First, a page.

Indonesian architect Julian Palapa has prioritised three aspects in his build: structure, function and aesthetics
Royal Enfield models have always been a motorcycle builder’s delight. While some examples have gone overboard in an attempt to make them something they aren’t (like a Harley), there are many instances in which creators garnered an optimal balance between form and function. Thanks to the 650 Twins and their affordable and efficient base, Royal Enfield has opened new possibilities in the field of motorcycle customisations.
It is hard to go wrong on a Royal Enfield 650 build unless one has a pathetic taste in automotive styling. On the other hand, it is very easy to mess up with a single-cylinder Royal Enfield as their ‘UCE’ power plant — be it ‘350’ or ‘500’ — does not pack enough punch in modern-day standards. The next-gen UCE 350 motor, debuting in the Meteor 350, could make a considerable difference.
The single-cylinder Royal Enfield Himalayan lies somewhere in between all this. To be on the safer side, builders have not experimented anything much outside its adventure-tourer genre. The usual extreme is a scrambler. However, Indonesian architect Julian Palapa has broken this notion. He has built a tracker over a Himalayan chassis.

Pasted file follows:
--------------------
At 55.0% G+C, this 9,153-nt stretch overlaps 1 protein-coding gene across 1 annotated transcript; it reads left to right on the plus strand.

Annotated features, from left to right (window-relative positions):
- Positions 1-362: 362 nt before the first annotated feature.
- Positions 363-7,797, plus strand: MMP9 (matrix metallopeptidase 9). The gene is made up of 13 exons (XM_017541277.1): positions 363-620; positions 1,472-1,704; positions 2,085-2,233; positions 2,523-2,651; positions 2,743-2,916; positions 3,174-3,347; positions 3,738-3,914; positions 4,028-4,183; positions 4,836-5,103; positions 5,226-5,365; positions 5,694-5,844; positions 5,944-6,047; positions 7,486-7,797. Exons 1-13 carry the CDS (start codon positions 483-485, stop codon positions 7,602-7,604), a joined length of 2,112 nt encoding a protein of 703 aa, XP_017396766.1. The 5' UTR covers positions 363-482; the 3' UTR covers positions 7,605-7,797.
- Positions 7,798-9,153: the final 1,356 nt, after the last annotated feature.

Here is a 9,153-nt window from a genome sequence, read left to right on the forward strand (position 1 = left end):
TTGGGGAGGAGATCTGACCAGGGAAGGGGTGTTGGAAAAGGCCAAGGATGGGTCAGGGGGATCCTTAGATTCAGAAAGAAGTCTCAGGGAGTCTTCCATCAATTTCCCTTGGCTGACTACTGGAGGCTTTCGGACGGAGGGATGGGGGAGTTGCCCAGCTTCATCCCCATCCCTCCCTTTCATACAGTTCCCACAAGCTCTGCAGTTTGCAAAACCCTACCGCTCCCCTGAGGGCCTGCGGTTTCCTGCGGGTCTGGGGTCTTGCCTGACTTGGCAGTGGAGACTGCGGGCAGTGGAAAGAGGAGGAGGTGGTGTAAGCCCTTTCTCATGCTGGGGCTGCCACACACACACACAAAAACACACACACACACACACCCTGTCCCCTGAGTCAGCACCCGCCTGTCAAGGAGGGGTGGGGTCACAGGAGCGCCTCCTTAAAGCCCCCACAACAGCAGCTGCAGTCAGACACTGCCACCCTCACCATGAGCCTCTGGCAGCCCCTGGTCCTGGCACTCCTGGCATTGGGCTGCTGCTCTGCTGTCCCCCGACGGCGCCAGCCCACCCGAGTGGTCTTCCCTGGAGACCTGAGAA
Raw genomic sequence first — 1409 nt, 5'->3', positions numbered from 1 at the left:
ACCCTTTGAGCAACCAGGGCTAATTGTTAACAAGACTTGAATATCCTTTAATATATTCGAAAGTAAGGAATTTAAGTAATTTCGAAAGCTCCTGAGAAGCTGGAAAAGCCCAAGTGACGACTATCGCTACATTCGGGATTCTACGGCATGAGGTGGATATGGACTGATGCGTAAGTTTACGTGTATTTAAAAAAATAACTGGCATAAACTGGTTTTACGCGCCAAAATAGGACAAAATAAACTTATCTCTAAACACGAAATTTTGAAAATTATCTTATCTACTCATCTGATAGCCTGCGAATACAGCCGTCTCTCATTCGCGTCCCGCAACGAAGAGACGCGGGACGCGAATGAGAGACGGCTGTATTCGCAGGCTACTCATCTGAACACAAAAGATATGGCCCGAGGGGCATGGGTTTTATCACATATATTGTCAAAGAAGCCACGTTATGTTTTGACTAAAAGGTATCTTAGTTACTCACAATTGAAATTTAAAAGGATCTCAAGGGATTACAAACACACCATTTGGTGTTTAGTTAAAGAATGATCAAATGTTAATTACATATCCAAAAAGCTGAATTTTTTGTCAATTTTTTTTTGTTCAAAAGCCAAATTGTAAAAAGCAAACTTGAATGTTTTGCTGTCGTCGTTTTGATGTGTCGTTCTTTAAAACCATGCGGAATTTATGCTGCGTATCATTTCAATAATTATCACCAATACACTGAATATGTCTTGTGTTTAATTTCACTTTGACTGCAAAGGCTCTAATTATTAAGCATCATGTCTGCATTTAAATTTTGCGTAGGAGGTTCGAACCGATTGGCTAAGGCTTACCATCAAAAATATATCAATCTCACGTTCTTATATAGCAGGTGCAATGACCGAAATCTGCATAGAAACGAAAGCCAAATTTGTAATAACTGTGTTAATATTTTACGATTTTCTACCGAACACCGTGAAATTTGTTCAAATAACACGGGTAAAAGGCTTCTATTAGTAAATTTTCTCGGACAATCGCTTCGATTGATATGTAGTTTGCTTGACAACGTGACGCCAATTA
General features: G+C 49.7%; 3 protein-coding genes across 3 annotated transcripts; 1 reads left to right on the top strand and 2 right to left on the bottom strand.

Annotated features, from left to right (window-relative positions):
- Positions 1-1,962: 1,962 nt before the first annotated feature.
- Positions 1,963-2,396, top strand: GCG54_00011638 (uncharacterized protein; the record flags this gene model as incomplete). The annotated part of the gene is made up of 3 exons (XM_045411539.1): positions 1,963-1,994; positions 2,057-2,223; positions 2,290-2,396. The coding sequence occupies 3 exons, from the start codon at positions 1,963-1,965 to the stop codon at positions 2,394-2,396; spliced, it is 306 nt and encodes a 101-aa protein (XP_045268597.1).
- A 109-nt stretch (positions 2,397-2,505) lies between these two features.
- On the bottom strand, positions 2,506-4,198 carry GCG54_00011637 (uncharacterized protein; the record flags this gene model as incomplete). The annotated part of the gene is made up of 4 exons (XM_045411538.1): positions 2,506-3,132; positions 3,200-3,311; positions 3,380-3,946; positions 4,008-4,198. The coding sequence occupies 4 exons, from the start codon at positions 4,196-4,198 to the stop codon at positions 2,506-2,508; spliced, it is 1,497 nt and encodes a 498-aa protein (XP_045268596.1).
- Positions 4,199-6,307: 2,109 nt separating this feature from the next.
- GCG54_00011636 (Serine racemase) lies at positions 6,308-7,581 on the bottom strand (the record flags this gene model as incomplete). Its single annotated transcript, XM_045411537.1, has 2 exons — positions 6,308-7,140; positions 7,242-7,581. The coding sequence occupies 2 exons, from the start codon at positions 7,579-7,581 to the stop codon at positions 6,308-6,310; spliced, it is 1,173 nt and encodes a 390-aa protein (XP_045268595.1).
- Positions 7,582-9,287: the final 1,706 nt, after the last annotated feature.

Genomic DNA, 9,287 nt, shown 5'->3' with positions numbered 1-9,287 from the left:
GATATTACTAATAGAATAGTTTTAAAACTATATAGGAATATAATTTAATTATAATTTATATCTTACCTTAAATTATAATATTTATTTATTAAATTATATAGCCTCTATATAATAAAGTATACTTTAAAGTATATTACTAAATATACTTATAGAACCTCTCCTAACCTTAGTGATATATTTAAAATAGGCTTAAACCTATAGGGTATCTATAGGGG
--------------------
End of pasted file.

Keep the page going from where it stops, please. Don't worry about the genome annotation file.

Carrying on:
Julian calls his ‘rad’ build, ‘.02View’. It was created for a custom motorcycle building competition conducted by PT Distributor Motor Indonesia (DMI). Despite coming from an architectural background, Julian Palapa did not settle for a stripped-down direct approach to a tracker motorcycle but went all-in to achieve a neo-retro theme. Even motorcycle builders or designers with several years of experience think twice before opting such a design.
As you can observe, the ‘.02View’ is a major shift from its donor motorcycle. Besides a radical departure from the original styling, it has a lower ride height (-40mm) and wheelbase (-80mm overall length). Julian and his team had to develop a new triple-tree to attain the best handle position, and thereby, optimal ergonomics. Attention was given to three aspects: structure, function and aesthetics.
With a neat blend of matte grey, yellow and black shades, the sculpted LED headlamp assembly, fuel tank and floating seat configuration gain an interesting harmony. The suspension department was upgraded to Showa SFF USD forks and Ohlins monoshock while the stock brakes were swapped for Nissin four-piston twin-discs and Brembo two-piston single disc at the front and rear, respectively.
One finds it almost impossible to ignore the effort that went into constructing its rear section. The extended swing arm does absolute justice to the tastefully crafted rear-wheel cover (made of galvalume). Julian Palapa’s ‘.02View’ rides on premium Shinko E805 knobby or dual-sport tyres that look and work the part.
Julian states that the ‘.02View’ was not built to compete or showcase superiority. Instead, it was an architect’s perspective in creating a motorcycle. He has definitely impressed global motorcycle communities in the process.